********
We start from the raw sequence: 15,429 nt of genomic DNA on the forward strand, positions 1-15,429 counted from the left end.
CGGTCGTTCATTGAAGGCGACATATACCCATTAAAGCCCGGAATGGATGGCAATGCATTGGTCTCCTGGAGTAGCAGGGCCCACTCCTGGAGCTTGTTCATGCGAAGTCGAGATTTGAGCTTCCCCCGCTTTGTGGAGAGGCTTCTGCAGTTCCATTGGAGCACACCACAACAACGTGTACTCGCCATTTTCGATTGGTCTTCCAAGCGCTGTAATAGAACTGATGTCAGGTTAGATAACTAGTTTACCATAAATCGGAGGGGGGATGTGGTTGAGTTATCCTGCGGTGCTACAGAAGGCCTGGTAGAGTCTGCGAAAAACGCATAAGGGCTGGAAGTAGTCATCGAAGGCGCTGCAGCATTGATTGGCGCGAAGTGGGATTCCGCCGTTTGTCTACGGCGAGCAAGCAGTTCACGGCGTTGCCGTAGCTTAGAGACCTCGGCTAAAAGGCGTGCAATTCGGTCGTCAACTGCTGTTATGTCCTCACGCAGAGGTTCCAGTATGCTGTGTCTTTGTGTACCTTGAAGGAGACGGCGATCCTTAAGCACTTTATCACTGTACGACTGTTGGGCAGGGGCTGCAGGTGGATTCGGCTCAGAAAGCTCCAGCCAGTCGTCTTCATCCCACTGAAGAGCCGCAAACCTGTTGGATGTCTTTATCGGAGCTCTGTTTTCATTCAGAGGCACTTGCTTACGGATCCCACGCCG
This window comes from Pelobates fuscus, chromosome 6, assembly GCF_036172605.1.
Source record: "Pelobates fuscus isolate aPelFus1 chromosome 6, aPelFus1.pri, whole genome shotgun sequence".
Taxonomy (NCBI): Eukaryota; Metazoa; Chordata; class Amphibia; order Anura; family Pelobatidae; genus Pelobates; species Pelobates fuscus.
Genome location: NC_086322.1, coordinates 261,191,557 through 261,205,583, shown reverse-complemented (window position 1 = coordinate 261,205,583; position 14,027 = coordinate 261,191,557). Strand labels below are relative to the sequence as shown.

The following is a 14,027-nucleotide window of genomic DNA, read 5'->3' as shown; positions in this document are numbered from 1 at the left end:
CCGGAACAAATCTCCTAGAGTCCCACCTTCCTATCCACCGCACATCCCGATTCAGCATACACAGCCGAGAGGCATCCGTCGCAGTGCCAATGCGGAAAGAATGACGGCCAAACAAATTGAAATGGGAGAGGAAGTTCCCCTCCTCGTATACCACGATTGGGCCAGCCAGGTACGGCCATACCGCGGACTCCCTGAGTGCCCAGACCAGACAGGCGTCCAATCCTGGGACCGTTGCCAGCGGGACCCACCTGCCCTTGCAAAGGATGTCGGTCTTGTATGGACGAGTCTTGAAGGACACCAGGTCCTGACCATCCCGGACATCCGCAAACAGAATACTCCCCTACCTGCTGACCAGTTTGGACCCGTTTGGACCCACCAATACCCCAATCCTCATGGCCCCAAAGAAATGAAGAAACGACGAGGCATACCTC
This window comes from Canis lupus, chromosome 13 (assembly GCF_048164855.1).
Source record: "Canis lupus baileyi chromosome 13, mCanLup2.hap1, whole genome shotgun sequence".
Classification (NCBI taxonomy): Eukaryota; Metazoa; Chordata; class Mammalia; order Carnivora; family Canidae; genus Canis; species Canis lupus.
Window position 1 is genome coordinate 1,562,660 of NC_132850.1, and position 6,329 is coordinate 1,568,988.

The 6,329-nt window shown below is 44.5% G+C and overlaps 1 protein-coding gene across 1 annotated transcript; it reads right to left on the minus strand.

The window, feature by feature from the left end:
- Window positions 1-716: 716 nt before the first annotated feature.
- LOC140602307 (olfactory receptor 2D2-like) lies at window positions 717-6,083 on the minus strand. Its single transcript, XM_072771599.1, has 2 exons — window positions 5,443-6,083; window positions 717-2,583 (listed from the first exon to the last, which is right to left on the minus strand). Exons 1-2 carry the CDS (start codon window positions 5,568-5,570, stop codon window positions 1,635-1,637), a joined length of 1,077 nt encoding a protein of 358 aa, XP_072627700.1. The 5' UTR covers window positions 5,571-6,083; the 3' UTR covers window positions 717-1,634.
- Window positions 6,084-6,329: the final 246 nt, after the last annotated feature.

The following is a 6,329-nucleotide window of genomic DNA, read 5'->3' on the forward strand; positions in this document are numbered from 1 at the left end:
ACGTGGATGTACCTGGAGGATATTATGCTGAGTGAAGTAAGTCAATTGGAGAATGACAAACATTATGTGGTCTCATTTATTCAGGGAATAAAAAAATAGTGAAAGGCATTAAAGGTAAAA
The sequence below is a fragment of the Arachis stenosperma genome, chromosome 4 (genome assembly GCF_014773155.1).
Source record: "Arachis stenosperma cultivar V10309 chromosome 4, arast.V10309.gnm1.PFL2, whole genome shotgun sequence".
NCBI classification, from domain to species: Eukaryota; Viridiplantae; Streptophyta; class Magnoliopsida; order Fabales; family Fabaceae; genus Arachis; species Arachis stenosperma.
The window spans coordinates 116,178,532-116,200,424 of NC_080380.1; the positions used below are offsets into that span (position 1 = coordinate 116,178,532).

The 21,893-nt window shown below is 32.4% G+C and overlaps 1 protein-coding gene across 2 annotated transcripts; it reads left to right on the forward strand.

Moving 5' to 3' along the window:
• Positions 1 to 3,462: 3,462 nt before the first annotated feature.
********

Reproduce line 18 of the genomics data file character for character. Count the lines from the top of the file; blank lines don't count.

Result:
The following is a 6,329-nucleotide window of genomic DNA, read 5'->3' on the forward strand; positions in this document are numbered from 1 at the left end: